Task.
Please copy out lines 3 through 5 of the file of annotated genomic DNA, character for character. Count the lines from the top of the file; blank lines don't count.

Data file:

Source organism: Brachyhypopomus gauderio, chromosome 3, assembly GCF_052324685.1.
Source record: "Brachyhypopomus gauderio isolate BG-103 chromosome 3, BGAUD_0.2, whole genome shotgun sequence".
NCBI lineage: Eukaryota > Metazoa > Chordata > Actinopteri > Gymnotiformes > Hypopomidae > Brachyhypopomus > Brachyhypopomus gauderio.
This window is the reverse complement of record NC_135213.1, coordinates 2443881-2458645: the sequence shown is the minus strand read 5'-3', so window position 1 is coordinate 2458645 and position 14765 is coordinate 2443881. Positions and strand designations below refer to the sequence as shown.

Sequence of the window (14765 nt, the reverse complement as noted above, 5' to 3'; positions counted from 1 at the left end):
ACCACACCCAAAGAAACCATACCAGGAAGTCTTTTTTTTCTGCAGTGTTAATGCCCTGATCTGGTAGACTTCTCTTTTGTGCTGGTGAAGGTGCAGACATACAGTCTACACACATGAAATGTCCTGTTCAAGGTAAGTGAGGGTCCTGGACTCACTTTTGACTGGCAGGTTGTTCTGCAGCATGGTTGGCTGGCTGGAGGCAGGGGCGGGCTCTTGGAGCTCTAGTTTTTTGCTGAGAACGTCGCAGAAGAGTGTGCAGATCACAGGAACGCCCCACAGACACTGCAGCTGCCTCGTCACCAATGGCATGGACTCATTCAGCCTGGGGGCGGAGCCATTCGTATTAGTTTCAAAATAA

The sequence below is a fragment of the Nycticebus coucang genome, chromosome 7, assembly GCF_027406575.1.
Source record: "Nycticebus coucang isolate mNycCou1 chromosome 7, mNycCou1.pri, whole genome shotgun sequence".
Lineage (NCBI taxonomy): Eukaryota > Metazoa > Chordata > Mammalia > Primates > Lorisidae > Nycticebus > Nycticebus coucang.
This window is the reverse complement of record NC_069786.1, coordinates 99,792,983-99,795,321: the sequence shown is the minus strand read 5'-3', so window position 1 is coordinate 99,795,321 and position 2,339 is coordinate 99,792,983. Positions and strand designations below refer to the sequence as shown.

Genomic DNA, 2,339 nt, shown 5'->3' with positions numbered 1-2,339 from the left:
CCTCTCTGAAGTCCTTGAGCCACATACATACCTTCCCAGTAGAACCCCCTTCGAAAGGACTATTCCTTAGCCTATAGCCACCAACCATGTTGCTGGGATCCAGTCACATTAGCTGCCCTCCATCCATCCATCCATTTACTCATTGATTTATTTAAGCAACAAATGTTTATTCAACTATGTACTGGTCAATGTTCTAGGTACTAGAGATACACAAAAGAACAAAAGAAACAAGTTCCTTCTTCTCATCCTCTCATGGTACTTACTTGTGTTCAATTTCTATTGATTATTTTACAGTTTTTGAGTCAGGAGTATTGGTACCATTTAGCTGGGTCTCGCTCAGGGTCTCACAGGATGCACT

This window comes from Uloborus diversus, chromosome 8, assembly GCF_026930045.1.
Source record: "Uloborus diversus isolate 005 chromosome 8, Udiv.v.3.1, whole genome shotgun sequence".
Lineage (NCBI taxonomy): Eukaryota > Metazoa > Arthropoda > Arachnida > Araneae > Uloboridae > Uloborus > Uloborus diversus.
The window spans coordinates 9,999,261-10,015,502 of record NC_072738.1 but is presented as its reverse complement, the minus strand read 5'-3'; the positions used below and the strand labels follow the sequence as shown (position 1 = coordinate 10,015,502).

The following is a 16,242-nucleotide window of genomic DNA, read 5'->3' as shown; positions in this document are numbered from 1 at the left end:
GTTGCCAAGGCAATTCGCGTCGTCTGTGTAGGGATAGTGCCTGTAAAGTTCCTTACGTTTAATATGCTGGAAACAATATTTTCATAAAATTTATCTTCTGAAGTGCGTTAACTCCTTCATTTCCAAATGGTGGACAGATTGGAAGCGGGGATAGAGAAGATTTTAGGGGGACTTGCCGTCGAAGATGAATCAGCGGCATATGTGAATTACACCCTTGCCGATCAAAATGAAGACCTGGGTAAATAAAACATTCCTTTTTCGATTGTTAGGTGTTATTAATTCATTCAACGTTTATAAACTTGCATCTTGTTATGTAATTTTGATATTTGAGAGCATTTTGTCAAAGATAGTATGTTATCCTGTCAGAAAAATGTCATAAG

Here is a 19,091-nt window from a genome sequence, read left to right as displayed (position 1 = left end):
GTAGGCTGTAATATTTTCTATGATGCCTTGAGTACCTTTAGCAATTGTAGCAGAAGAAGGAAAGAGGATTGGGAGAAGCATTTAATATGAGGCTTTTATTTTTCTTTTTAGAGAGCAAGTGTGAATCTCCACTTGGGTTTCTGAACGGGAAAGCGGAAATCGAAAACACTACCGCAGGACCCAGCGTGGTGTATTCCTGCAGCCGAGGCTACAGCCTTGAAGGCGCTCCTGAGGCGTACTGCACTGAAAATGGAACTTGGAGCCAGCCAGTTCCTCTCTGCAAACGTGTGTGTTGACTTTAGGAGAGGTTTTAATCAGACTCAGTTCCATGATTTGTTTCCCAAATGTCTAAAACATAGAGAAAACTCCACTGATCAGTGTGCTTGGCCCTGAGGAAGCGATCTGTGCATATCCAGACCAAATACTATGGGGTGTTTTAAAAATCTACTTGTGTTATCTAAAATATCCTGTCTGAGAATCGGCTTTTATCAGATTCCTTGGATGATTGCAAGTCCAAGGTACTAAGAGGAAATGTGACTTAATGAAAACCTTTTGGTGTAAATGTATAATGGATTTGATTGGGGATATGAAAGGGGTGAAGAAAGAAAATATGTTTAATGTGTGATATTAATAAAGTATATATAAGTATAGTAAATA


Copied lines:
NCBI lineage: Eukaryota > Metazoa > Chordata > Actinopteri > Gymnotiformes > Hypopomidae > Brachyhypopomus > Brachyhypopomus gauderio.
This window is the reverse complement of record NC_135213.1, coordinates 2443881-2458645: the sequence shown is the minus strand read 5'-3', so window position 1 is coordinate 2458645 and position 14765 is coordinate 2443881. Positions and strand designations below refer to the sequence as shown.

Sequence of the window (14765 nt, the reverse complement as noted above, 5' to 3'; positions counted from 1 at the left end):